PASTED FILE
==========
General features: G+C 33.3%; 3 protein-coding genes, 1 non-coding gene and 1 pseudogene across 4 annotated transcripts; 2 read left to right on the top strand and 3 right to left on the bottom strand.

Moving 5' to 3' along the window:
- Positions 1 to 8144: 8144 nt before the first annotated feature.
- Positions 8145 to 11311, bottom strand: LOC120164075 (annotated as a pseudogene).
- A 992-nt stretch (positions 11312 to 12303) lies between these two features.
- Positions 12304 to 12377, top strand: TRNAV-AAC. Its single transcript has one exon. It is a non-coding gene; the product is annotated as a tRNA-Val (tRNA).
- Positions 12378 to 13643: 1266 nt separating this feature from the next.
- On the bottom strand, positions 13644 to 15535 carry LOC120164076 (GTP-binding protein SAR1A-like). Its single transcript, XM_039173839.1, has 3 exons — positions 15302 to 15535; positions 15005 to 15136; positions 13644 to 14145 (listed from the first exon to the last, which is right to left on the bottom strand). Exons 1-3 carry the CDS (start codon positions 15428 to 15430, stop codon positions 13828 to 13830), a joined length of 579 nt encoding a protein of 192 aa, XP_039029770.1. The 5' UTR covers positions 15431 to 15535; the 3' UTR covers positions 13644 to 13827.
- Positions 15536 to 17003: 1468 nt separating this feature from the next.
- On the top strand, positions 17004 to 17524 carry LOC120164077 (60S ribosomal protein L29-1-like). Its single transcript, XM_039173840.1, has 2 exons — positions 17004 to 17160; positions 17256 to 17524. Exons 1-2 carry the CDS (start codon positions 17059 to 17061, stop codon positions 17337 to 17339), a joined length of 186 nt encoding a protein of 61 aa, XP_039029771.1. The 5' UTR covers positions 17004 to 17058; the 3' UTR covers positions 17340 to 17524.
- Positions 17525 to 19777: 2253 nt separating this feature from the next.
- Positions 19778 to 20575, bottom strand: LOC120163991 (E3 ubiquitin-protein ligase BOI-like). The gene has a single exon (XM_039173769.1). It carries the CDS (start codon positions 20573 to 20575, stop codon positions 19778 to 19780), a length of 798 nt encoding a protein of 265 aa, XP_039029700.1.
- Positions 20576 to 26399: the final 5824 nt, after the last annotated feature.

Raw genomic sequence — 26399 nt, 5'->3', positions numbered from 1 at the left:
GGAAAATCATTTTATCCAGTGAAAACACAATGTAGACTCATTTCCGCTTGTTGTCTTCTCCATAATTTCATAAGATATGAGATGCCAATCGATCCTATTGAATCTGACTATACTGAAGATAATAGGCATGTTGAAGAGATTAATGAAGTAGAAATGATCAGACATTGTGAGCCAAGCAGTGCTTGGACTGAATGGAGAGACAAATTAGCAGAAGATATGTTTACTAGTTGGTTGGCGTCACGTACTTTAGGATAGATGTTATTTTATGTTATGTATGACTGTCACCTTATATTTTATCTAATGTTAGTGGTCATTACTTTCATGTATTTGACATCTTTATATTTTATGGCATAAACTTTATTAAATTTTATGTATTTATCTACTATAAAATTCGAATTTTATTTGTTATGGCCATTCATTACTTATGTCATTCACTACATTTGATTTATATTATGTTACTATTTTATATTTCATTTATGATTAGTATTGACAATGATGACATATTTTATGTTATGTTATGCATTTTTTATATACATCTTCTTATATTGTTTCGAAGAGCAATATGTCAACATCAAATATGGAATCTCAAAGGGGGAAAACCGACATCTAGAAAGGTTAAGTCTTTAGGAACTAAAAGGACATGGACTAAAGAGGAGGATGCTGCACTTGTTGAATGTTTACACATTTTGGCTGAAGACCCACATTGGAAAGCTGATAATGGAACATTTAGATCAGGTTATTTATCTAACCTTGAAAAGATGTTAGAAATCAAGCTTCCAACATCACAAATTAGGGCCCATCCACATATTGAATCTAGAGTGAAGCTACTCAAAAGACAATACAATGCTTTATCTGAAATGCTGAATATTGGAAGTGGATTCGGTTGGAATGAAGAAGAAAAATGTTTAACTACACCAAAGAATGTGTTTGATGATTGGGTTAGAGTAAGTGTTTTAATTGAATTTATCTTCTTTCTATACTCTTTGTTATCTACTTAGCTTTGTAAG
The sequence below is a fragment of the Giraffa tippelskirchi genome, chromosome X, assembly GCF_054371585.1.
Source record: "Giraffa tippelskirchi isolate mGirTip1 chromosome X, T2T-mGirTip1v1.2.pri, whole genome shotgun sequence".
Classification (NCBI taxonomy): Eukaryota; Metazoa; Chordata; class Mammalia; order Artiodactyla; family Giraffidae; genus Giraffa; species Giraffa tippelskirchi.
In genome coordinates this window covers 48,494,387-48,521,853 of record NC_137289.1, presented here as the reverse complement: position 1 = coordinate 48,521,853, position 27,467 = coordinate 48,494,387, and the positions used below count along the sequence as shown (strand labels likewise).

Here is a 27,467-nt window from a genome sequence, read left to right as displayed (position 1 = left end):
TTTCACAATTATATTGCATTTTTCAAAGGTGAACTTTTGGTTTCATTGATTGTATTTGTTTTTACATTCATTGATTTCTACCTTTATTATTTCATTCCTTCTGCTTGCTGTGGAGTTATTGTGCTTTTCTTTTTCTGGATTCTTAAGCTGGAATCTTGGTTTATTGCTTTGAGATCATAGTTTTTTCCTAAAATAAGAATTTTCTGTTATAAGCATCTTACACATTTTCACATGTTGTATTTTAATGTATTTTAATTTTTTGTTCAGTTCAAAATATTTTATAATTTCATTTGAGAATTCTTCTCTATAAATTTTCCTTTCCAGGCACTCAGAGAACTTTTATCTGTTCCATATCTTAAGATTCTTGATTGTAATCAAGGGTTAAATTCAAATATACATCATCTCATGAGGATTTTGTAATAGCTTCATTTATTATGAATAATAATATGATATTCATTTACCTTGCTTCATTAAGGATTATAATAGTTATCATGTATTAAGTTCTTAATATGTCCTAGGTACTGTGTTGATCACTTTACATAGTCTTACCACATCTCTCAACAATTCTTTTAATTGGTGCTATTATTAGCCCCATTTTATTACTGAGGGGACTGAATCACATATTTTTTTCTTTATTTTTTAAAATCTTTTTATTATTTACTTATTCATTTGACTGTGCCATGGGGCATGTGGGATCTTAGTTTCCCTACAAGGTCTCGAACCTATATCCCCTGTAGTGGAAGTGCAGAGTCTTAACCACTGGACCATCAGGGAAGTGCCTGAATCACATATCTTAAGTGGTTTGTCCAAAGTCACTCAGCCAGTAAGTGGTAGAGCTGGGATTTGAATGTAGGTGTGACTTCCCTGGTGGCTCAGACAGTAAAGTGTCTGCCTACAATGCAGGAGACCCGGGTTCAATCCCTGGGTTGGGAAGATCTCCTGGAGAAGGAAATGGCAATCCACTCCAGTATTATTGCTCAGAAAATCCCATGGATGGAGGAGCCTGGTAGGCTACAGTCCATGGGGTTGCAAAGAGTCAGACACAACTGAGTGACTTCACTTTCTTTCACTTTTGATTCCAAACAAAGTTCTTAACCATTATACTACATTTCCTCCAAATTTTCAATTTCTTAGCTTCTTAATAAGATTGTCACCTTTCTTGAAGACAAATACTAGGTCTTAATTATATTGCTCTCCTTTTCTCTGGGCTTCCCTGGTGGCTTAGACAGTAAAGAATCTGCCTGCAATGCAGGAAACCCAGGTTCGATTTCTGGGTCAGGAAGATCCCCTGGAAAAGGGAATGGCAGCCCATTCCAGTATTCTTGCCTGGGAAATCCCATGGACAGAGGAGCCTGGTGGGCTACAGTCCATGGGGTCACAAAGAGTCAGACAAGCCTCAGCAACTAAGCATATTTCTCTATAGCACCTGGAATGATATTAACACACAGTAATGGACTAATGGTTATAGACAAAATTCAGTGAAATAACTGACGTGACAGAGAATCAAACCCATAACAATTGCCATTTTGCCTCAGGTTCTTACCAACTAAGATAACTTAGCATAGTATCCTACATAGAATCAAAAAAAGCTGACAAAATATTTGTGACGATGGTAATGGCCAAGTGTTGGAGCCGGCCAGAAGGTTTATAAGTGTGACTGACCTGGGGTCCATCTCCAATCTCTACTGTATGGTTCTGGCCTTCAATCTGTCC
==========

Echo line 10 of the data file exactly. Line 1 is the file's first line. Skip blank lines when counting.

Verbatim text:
- On the top strand, positions 17004 to 17524 carry LOC120164077 (60S ribosomal protein L29-1-like). Its single transcript, XM_039173840.1, has 2 exons — positions 17004 to 17160; positions 17256 to 17524. Exons 1-2 carry the CDS (start codon positions 17059 to 17061, stop codon positions 17337 to 17339), a joined length of 186 nt encoding a protein of 61 aa, XP_039029771.1. The 5' UTR covers positions 17004 to 17058; the 3' UTR covers positions 17340 to 17524.